In a year of Martin Scorsese’s Raging Bull and David Lynch’s The Elephant Man, the Academy Award for Best Picture and Best Director went to Robert Redford’s Ordinary People, an intimate look into a WASP family slowly disintegrating under the heavy blanket of loss. Forty years after its initial release, there is still much to be appreciated in Redford’s somewhat radical portrait of mental illness.
“Why do things have to happen to people? It isn’t fair,” complains Conrad (Timothy Hutton), the 18-year-old son of Calvin (Donald Sutherland) and Beth Jarrett (Mary Tyler Moore) a by-the-book couple who comfortably live in the wealthiest suburb of Chicago. At first glance, the problems that could concern this young man are those of the privileged, his sheltered world summarised to high school, country clubs and social affairs. Conrad, however, is far from the shallow waters of indulgence. Recently discharged from a psychiatric hospital, the teen now stumbles upon the eggshells left over from his brutal suicide attempt.
Conrad’s act of desperation was a direct response to the event that had indelibly tarnished this little suburban haven: a boating accident that took the life of the elder Jarrett. Buck (Scott Doebler) was his mother’s most prized possession – the perfect embodiment of the all-American kid. Without Buck, the family dynamics are unhinged. Calvin, whose passive nature turns grieving into a keenness to please, is restrained by the emotional game of tug of war played between his callous wife and frail son and, one by one, the traditional pillars that held the family together are torn to the ground.
Here, there is no space for subtleties. Words are rarely wasted as long-hidden truths torrentially pour from one Jarrett after the other. Conrad craves the love his mother simply can’t spare, and Beth yearns for the curtain of normality to be pulled down once again, harbouring her from the unnecessary dramas of motherhood.
This Freudian feud between Conrad and Beth could be lengthily dissected, but Ordinary People’s most compelling trait is the relationship between the teen and his psychiatrist, Dr Berger (Judd Hirsch). Stepping away from the archetypal shrink/patient scenario of protocoled questions and dull, sterilised offices, Redford floods a transaction usually treated with clinical coldness with humanity. It is Berger who allows Conrad’s wailing thoughts to come to the fore after being tightly locked in the tension-filled family household.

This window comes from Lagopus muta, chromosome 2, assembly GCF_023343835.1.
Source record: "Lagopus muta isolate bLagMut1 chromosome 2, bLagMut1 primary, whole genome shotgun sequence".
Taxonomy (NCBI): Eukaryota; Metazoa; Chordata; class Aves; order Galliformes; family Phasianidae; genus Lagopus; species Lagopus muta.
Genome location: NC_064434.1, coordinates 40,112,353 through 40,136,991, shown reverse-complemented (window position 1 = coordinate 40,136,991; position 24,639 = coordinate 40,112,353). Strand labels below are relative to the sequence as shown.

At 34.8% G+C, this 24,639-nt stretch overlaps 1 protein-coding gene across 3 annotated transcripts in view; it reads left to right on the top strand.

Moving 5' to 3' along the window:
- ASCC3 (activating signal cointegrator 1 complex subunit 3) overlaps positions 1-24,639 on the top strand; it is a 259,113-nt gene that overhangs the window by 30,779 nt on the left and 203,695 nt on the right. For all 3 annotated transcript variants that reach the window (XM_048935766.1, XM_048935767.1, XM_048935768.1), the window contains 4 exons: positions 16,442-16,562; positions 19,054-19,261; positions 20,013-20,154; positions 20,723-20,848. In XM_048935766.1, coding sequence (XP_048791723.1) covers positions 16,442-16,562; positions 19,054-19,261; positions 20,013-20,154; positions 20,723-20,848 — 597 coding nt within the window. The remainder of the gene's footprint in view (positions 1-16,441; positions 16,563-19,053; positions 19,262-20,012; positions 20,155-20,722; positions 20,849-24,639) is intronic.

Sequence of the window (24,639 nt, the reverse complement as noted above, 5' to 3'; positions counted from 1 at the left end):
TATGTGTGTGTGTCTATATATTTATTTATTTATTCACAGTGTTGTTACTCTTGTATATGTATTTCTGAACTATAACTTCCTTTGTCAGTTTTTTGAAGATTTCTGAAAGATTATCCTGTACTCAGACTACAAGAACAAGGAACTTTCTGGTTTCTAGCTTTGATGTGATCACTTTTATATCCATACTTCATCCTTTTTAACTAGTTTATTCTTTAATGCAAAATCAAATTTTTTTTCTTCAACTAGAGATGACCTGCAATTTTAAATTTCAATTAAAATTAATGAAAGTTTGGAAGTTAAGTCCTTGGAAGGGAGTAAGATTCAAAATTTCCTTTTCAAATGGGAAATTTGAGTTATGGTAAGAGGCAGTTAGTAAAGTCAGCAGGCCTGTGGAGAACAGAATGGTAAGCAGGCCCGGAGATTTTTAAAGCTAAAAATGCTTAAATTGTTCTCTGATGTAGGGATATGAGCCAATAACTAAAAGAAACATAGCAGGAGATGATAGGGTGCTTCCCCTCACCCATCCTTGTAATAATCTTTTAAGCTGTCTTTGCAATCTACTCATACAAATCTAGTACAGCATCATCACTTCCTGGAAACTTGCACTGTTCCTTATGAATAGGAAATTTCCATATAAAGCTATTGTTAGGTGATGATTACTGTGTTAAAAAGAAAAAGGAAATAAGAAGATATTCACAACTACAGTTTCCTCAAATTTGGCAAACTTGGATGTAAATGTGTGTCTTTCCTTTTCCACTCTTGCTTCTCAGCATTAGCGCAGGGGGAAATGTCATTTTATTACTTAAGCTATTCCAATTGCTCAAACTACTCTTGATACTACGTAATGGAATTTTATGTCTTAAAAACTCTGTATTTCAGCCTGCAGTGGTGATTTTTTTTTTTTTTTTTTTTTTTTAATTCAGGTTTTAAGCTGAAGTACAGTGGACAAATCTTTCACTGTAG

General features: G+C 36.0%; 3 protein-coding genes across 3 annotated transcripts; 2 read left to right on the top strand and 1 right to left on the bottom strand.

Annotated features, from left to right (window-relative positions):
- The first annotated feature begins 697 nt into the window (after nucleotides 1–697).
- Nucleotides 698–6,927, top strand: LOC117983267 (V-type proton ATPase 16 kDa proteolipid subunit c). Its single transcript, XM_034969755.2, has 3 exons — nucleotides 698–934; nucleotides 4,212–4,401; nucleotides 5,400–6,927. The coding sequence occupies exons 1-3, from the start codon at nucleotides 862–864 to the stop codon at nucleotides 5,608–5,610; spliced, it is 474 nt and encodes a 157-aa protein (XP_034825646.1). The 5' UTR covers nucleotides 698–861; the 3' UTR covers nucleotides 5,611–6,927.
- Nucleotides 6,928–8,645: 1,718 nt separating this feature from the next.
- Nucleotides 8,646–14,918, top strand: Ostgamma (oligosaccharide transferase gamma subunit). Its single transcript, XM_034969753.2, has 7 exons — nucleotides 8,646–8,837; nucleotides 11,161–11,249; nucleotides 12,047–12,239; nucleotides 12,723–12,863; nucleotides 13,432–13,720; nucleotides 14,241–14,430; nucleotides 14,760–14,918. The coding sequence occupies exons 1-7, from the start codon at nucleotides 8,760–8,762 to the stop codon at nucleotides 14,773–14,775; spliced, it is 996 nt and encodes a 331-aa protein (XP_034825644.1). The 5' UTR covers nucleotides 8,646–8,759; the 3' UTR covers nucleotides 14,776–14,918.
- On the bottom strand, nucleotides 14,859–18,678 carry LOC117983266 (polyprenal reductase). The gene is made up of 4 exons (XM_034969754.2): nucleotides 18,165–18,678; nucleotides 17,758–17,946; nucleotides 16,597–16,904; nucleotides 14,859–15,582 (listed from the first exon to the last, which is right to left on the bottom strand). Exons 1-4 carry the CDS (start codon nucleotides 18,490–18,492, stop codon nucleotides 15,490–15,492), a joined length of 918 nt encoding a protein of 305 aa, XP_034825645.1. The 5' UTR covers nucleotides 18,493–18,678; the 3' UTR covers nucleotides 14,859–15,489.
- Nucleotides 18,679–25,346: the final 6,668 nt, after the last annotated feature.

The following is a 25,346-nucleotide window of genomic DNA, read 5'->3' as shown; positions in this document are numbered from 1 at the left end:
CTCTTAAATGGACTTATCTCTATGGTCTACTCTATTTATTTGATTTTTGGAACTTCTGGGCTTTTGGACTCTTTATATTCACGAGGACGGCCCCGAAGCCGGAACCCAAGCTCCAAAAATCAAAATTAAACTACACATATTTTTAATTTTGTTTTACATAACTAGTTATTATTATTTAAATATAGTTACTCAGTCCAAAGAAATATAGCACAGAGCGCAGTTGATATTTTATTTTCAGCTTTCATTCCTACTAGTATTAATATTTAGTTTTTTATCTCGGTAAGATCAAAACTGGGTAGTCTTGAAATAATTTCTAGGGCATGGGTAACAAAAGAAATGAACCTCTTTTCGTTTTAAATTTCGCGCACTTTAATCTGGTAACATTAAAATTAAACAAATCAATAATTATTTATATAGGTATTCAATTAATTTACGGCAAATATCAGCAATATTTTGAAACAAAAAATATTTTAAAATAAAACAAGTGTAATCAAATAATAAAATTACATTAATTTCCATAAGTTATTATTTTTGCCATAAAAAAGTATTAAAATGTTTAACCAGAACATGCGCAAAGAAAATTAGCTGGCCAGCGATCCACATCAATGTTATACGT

The psychiatrist sees no need for tiptoeing around the grim elephant in the room. Whilst others are either crudely curious or rely on beaten euphemisms to steer away from the unpleasant topic of self-killing, Berger gives Conrad the gift of unbiased compliance. Finally allowed to rummage over his sentiments of guilt and displacement, the teen is swallowed by the devastating anger that precedes catharsis. The interactions between doctor and patient are just as physical as they are emotional. Conrad jumps from his seat, stumbles across the office and violently shakes his body as if trying to grant tangibility to the abstract.
As they prance around one another, carefully measuring each figurative step, the crude vulnerability of newcomer Timothy Hutton fitly balances the assured countenance of then Emmy nominated Judd Hirsch. When begging for numbness, ready to succumb once again to the urges of finality, Conrad wonders how one could vouch for living with such certainty. “Because I’m your friend,” says the psychiatrist, firmly stepping over an already murky threshold.
It is the simplest yet most charged response Berger could give. With these words, the doctor acknowledges Conrad’s feelings of hopelessness and solitude without resourcing to any pre-established hierarchies. There is an unspoken sense of validation behind the suggestion of kinship, a gentle but clear nod to the fact that questioning life’s merits is inherently human, and so is reaching for a helping hand.